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Rankin cadets zero in on national championship

Five members of the 3019 Royal Canadian Army Cadet Corps (RCACC) Rankin Inlet were off to Gimli, Man., to participate in the cadet regional marksmanship competition from April 13-15.

They will be accompanied by Lieut. Dorothy Tootoo from their corps.

Rankin Inlet cadets, from left, cadet Logan Siksik, Sgt. Pilakapsi Tatty, Sgt. Marikah Sanguin, Cpl. Eden Sammurtok-Kolola and Master Cpl. Sakkataaq Zawadski are all set to compete for a regional marksmanship title n Gimli, Man., on April 13. The Rankin 3019 RCACC will be looking to repeat its 2017 performance, when it qualified for the National Cadet Marksmanship Championship. photo courtesy Dorothy Tootoo

The 3019 marksmanship team qualified for the regional competition early this past month.

The Rankin cadets are trying to advance to the National Cadet Marksmanship Championship for a second-consecutive year.

Tootoo said the Rankin corps took care of its own in-house practice and competition, and then sent its mail-in targets to be scored in order to qualify for the regional event.

She said the five members of the team – Sgt. Marikah Sanguin, cadet Logan Siksik, Sgt. Pilakapsi Tatty, Master Cpl. Sakkataaq Zawadski and Cpl. Eden Sammurtok-Kolola – will be as ready as they can be to challenge for the regional title when they leave Rankin Inlet.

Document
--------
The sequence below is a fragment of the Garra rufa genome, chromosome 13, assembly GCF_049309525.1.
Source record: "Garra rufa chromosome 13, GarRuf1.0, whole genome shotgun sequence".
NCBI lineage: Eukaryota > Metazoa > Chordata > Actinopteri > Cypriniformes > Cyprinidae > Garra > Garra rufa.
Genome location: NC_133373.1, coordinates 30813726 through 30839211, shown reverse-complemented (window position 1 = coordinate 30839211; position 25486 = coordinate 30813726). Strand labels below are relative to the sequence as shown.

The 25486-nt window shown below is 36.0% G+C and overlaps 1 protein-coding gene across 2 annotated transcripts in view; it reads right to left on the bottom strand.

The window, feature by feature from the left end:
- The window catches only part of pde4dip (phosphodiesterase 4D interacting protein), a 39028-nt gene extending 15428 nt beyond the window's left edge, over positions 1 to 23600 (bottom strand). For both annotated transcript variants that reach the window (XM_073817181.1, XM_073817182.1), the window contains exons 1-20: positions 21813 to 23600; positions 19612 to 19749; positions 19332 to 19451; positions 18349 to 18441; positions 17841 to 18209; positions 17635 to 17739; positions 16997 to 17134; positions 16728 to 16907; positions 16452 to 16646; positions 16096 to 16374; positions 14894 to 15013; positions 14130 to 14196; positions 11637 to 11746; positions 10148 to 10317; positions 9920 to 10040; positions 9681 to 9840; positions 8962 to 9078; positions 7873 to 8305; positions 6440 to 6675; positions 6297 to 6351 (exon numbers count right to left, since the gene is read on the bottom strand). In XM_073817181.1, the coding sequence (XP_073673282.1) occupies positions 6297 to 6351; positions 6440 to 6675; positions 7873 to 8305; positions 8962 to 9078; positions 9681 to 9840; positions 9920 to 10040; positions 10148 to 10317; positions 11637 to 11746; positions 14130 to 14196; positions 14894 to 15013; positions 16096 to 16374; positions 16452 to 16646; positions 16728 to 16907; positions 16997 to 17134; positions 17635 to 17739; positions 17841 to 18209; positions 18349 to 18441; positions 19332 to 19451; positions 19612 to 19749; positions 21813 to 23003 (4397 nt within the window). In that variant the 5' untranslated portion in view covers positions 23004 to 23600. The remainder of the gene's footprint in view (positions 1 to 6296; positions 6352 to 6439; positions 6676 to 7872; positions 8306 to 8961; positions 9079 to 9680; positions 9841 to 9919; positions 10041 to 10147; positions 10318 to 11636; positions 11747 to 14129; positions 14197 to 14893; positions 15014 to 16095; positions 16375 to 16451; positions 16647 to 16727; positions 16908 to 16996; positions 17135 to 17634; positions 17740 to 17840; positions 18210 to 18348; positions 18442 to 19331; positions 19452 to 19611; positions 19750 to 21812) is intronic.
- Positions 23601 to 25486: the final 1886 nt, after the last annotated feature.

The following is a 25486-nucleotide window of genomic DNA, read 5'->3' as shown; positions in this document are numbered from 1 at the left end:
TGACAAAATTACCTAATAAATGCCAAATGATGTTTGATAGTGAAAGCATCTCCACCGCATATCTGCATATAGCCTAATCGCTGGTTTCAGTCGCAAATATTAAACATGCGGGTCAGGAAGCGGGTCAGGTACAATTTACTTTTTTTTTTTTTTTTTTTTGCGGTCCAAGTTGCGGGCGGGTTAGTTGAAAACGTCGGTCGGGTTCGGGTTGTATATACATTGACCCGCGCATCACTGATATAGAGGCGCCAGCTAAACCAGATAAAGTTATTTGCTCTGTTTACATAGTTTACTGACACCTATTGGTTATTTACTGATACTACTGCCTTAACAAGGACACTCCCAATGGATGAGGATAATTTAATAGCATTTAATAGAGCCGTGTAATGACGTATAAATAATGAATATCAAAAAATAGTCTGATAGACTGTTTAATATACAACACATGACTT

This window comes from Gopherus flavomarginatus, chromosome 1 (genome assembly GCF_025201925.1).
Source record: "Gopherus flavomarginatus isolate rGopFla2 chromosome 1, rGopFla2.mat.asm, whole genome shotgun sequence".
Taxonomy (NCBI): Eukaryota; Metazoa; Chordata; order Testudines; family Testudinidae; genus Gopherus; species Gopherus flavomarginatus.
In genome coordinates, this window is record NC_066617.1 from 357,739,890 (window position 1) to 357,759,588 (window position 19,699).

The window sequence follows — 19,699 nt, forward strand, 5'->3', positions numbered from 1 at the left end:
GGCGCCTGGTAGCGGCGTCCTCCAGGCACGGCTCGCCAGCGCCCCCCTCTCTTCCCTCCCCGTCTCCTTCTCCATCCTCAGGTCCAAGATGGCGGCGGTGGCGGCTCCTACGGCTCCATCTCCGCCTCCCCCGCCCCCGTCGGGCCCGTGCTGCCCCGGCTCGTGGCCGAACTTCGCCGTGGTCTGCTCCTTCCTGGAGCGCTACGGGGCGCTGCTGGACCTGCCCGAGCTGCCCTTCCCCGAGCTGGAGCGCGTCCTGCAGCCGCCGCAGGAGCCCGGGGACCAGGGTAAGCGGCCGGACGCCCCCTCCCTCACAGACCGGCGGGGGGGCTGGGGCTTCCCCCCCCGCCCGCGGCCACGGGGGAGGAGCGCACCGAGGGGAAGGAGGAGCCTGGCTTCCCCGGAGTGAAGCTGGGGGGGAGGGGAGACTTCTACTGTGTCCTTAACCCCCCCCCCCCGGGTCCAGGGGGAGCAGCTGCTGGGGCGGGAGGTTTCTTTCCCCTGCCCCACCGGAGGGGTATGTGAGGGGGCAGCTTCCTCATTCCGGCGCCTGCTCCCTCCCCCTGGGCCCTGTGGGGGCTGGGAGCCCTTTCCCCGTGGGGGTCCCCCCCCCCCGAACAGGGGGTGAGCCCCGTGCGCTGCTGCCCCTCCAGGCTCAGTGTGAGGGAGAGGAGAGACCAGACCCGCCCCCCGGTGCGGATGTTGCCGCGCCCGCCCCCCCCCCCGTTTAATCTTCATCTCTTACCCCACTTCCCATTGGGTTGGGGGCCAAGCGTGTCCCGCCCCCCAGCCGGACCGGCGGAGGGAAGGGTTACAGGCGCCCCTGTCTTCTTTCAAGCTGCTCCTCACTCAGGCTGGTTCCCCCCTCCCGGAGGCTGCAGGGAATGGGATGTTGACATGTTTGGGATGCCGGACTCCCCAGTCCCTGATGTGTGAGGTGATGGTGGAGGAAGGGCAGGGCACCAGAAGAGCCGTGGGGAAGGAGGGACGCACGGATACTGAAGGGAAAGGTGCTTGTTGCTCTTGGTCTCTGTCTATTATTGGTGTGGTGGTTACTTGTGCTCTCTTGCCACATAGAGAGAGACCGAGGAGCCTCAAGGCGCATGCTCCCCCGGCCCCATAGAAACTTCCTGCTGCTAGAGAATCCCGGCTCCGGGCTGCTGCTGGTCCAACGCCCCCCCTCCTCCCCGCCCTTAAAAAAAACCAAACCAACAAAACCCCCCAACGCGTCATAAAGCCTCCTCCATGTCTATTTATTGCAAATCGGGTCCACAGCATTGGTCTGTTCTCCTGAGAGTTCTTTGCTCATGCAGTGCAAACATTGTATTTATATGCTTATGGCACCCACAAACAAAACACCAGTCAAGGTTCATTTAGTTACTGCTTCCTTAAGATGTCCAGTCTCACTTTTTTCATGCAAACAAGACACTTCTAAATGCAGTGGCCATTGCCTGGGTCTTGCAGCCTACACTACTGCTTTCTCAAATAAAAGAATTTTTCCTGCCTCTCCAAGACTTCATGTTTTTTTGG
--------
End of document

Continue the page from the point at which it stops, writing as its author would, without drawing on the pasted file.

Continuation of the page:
“Basically we competed against Nunavut cadets with the mail-in targets, which represented stage two behind our own in-house competitions,” said Tootoo.

“The National Cadet Marksmanship Championship is being held in Victoria, B.C., during the first weekend of May (May 4-6).

“We have three senior and two junior cadets on this year's team, including cadet Logan Siksik who is a brand-new cadet to the program this year.

“Our other junior cadet on the team is Cpl. Eden Sammurtok-Kolola.”

Tootoo said, at the end of the day, kids just really like shooting.

She said whether it's a brand-new or senior cadet; given the opportunity to pick their own activity, about 90 cent of them would want to go and shoot.

“We put so much time into shooting that the military is having to send me more-and-more pellets every year.

“We're training consistently on Tuesdays, Thursdays and Saturdays, so that's an awful lot of shooting.

“If we do manage to advance to the National Cadet Marksmanship Championship, we certainly don't expect to be in medal contention after our three senior cadets – Chief Warrant Officer Obadiah Sanguin, Chief Warrant Officer Tatonya (Nin) Autut and Master Warrant Officer Qilak Everard – all aged out of the program, putting us back in a rebuilding mode again.

“Some of these kids, though, all of a sudden get spurred-on by the competition and, the next thing you know, they're setting a personal best at the competition, so you really never know.”